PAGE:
Republican Arizona Gov. Doug Ducey recently directed state agencies to fill in gaps on the southern border wall near Yuma with stacked shipping containers. State officials announced this week that it appears vandals tipped over parts of the improvised barrier before it was completed.
Reporter Claudia Ramos published photos on Monday of containers laying on their side after falling away from completed parts of the barrier. The toppled containers were damaged before they could be welded together and topped with barbed wire.
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Initial reports from construction crews attributed the damage to high winds. Ducey’s communications director C.J. Karamargin said on Wednesday that it was unlikely that prevailing winds were strong enough to cause the barrier damage.
Karamargin said that the containers weigh 8,000 pounds each, weighing as much as a Ford F-450. He added, “You don’t see a lot of Ford F-450s flying around when we have strong winds.”
The toppled containers were reportedly first discovered around midnight Monday by U.S. Border Patrol agents. The damaged sections had not been bolted and welded by construction crews by the end of their workday Sunday afternoon.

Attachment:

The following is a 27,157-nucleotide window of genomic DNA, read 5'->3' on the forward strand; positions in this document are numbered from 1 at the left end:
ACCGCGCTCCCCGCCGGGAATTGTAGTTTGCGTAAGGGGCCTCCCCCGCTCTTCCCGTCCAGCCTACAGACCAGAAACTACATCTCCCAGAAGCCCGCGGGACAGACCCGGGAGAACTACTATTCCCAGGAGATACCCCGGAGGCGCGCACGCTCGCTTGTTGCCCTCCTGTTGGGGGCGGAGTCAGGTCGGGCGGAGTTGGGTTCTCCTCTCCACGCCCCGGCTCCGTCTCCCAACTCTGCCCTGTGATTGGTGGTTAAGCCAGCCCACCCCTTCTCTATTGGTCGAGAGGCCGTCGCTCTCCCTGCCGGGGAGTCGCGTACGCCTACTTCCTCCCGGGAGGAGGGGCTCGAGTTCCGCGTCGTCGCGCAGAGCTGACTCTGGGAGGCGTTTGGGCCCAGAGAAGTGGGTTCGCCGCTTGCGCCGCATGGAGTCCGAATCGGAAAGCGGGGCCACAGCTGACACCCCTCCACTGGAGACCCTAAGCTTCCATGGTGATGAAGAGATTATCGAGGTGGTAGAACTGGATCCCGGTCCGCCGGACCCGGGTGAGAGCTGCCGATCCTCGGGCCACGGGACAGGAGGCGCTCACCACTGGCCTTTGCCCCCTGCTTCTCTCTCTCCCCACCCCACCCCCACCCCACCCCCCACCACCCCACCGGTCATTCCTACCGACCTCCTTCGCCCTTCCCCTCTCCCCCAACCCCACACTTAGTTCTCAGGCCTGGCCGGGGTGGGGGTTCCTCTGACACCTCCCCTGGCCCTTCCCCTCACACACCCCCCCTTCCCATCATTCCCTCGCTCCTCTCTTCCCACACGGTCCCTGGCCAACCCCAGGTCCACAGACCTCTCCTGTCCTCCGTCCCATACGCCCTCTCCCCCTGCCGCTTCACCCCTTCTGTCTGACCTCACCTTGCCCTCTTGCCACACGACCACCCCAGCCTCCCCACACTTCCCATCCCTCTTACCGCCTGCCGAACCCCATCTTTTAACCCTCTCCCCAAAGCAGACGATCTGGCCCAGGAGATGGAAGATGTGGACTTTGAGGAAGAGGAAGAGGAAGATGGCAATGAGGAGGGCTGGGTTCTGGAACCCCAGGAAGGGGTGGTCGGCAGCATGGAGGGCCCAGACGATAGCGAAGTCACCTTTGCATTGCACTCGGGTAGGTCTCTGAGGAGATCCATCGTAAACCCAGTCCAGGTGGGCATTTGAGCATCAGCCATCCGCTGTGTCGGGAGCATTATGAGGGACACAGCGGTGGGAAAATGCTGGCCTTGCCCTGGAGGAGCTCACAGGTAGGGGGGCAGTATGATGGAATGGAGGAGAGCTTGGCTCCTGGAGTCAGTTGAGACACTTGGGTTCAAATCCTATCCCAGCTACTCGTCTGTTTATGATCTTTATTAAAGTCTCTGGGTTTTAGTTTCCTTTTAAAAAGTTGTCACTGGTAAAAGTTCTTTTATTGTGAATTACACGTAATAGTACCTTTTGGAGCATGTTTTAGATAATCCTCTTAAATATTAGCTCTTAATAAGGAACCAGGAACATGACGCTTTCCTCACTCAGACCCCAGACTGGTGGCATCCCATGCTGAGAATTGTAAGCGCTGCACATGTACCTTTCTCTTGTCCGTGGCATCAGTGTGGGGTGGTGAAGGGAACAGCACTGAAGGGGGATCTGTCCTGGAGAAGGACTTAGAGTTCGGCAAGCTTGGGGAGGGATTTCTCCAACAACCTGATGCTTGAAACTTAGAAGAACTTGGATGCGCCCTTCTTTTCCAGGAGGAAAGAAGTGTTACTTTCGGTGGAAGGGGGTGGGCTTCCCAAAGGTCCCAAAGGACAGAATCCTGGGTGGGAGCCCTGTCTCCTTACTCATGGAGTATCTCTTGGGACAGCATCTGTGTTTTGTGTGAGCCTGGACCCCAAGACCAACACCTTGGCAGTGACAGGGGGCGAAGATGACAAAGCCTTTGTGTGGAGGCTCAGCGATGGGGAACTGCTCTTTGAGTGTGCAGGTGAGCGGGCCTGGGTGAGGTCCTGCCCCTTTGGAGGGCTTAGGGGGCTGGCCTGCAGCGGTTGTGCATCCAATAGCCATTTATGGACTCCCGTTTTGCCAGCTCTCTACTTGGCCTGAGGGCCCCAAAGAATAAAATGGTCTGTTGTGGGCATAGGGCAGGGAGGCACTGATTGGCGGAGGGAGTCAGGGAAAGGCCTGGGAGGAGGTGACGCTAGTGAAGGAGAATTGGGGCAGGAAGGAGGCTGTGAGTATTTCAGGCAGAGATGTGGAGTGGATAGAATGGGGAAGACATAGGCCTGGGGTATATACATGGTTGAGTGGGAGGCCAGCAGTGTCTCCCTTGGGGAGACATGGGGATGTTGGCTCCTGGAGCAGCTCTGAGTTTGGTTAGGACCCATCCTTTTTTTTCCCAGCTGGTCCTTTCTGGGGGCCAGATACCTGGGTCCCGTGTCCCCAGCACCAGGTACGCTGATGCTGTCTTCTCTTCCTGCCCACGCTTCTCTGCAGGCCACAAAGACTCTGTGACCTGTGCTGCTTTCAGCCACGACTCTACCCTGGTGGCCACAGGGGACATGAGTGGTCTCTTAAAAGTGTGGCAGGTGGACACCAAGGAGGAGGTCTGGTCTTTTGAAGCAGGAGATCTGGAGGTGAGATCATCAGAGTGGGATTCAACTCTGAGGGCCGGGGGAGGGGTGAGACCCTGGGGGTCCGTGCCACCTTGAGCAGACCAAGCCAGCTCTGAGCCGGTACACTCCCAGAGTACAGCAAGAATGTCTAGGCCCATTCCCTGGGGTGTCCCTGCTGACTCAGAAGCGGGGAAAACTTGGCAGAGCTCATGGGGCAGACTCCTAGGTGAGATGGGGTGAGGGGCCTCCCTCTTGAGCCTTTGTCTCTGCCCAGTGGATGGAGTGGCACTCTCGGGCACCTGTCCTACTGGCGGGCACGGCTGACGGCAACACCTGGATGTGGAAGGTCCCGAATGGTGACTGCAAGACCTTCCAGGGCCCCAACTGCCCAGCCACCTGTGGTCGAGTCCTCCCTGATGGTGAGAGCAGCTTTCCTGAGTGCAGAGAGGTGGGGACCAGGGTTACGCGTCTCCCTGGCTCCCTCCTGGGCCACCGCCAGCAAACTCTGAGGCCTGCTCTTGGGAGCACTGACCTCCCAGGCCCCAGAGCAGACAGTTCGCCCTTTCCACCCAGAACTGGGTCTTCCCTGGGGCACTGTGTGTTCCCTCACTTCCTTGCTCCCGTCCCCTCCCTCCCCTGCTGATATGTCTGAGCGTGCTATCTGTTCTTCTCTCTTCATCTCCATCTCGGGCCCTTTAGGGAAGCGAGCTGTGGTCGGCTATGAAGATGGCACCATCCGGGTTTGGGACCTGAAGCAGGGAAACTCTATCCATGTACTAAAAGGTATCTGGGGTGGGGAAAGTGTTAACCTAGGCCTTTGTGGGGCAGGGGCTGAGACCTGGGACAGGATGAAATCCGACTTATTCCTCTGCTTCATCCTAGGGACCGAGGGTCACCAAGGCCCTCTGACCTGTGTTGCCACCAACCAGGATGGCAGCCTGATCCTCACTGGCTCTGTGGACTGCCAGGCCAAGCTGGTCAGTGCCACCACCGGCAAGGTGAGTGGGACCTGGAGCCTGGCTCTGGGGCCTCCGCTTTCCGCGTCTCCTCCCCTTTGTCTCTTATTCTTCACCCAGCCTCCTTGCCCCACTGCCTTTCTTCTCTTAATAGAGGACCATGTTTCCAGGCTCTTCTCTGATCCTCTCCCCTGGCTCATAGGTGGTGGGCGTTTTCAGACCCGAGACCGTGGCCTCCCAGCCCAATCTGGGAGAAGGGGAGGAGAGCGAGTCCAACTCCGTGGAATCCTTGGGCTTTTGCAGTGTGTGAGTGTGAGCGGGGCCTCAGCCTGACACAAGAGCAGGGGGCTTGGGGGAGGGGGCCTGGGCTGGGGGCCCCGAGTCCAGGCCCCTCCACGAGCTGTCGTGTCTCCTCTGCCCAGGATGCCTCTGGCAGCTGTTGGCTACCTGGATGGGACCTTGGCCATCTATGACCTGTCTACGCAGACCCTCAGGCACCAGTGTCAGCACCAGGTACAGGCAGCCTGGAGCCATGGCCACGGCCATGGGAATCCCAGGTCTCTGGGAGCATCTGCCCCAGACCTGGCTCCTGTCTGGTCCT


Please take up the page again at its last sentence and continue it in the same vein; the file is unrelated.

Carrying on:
Pictures of the damaged containers showed deep scratches and dents along with puncture damage. The photo evidence indicates some type of heavy equipment was likely used to move the containers according to Karamargin.
Border Patrol agents initially blocked off the area and did not allow construction crews to return to work. The agents reported there had been “heavy activity” in the area. Crews were allowed to return to work by around 7 a.m. on Monday and began reinstalling the barrier.
Karamargin told reporters that the vandalism indicates the project is necessary and worth the effort. He noted some have “attempted to dismiss this as a pointless effort because this is not the main route through which people enter the United States.” He said that if that were true, “why would someone make the effort to topple over nearly 18,000 pounds of shipping container?”
He said that sort of attack on a barrier that was not having its intended impact “doesn’t make sense.”
Ducey announced the improvised barrier to block gaps in the border wall in response to the Biden administration’s failure to finish the permanent wall, even after it said that the wall near Yuma would be completed. The state project is designed to fill a gap of about 1,000 feet in the wall and to control the flow of illegal immigrants, drugs, and other contraband.
Karamargin added that given the goal of the project is to protect Arizona communities, the vandalism shows the state “clearly struck a nerve.”